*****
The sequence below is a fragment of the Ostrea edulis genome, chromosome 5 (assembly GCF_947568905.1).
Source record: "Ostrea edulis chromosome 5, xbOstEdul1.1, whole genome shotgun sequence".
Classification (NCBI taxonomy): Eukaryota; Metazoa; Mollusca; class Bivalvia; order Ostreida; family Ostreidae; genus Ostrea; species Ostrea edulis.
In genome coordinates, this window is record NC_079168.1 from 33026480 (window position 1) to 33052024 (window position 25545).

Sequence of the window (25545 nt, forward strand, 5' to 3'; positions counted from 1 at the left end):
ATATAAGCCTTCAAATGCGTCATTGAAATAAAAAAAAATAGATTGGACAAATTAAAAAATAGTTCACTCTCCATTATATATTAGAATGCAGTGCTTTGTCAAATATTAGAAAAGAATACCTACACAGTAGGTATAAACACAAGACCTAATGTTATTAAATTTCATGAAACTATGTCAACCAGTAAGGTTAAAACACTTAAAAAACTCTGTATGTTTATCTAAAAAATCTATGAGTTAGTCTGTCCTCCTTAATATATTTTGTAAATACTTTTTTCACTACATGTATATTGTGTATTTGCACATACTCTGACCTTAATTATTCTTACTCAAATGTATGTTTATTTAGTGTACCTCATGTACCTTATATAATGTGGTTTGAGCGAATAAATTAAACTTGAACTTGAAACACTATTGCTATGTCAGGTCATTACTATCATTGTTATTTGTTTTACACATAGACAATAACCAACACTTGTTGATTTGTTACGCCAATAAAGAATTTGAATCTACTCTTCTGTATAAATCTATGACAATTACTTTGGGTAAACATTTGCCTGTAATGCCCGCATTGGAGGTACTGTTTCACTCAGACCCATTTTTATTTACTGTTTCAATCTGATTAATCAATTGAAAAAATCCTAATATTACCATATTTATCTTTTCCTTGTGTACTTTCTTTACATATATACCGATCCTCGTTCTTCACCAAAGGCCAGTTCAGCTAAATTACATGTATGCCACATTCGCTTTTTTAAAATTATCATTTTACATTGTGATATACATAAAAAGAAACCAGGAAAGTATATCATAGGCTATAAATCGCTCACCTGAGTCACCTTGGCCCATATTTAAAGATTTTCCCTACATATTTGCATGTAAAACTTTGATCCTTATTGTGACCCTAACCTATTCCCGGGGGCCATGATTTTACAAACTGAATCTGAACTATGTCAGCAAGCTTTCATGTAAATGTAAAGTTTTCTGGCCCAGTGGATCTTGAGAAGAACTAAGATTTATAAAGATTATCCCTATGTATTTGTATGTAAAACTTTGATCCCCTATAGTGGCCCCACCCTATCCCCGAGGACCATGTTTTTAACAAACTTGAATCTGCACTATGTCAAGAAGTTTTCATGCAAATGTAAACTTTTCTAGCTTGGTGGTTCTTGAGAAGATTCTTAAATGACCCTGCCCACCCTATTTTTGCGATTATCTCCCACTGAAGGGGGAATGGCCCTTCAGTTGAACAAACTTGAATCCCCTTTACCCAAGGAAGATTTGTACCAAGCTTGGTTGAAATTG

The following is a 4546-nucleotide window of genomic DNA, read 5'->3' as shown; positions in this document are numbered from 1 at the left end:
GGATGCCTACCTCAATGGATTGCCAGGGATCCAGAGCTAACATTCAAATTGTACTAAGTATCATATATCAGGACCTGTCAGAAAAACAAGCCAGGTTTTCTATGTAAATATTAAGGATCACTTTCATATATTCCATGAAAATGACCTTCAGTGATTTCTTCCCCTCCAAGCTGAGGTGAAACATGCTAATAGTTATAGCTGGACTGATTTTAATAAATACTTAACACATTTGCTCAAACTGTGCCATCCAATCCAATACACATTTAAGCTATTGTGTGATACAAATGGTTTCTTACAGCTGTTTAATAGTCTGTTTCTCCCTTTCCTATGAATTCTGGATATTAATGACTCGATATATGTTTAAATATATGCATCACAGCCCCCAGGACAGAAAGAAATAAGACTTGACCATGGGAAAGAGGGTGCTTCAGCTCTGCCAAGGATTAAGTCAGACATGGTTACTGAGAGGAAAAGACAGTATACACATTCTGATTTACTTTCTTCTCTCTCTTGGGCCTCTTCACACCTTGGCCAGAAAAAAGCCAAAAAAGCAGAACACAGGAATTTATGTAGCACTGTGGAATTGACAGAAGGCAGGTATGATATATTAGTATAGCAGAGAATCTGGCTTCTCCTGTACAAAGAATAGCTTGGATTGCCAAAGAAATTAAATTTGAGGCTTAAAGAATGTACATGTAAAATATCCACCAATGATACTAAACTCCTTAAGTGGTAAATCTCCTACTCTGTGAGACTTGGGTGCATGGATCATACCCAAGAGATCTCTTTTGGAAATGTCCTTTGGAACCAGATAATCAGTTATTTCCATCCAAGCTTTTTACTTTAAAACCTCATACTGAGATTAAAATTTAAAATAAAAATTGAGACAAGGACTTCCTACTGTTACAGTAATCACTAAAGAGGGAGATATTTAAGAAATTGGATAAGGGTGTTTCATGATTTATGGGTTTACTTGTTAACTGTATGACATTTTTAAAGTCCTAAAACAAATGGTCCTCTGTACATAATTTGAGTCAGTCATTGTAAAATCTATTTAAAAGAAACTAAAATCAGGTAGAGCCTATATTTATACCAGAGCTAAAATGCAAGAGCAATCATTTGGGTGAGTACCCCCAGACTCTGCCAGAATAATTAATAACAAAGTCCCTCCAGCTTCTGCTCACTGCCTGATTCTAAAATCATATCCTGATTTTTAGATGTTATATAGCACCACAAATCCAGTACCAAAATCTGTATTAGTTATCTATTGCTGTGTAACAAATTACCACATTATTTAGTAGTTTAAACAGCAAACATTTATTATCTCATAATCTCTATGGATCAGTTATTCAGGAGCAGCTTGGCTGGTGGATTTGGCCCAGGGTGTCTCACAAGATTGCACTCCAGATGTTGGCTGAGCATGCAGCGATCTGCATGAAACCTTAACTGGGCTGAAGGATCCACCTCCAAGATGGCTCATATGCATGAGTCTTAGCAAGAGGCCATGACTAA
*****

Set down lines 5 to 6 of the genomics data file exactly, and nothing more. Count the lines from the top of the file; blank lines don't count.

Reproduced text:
Sequence of the window (25545 nt, forward strand, 5' to 3'; positions counted from 1 at the left end):
ATATAAGCCTTCAAATGCGTCATTGAAATAAAAAAAAATAGATTGGACAAATTAAAAAATAGTTCACTCTCCATTATATATTAGAATGCAGTGCTTTGTCAAATATTAGAAAAGAATACCTACACAGTAGGTATAAACACAAGACCTAATGTTATTAAATTTCATGAAACTATGTCAACCAGTAAGGTTAAAACACTTAAAAAACTCTGTATGTTTATCTAAAAAATCTATGAGTTAGTCTGTCCTCCTTAATATATTTTGTAAATACTTTTTTCACTACATGTATATTGTGTATTTGCACATACTCTGACCTTAATTATTCTTACTCAAATGTATGTTTATTTAGTGTACCTCATGTACCTTATATAATGTGGTTTGAGCGAATAAATTAAACTTGAACTTGAAACACTATTGCTATGTCAGGTCATTACTATCATTGTTATTTGTTTTACACATAGACAATAACCAACACTTGTTGATTTGTTACGCCAATAAAGAATTTGAATCTACTCTTCTGTATAAATCTATGACAATTACTTTGGGTAAACATTTGCCTGTAATGCCCGCATTGGAGGTACTGTTTCACTCAGACCCATTTTTATTTACTGTTTCAATCTGATTAATCAATTGAAAAAATCCTAATATTACCATATTTATCTTTTCCTTGTGTACTTTCTTTACATATATACCGATCCTCGTTCTTCACCAAAGGCCAGTTCAGCTAAATTACATGTATGCCACATTCGCTTTTTTAAAATTATCATTTTACATTGTGATATACATAAAAAGAAACCAGGAAAGTATATCATAGGCTATAAATCGCTCACCTGAGTCACCTTGGCCCATATTTAAAGATTTTCCCTACATATTTGCATGTAAAACTTTGATCCTTATTGTGACCCTAACCTATTCCCGGGGGCCATGATTTTACAAACTGAATCTGAACTATGTCAGCAAGCTTTCATGTAAATGTAAAGTTTTCTGGCCCAGTGGATCTTGAGAAGAACTAAGATTTATAAAGATTATCCCTATGTATTTGTATGTAAAACTTTGATCCCCTATAGTGGCCCCACCCTATCCCCGAGGACCATGTTTTTAACAAACTTGAATCTGCACTATGTCAAGAAGTTTTCATGCAAATGTAAACTTTTCTAGCTTGGTGGTTCTTGAGAAGATTCTTAAATGACCCTGCCCACCCTATTTTTGCGATTATCTCCCACTGAAGGGGGAATGGCCCTTCAGTTGAACAAACTTGAATCCCCTTTACCCAAGGAAGATTTGTACCAAGCTTGGTTGAAATTG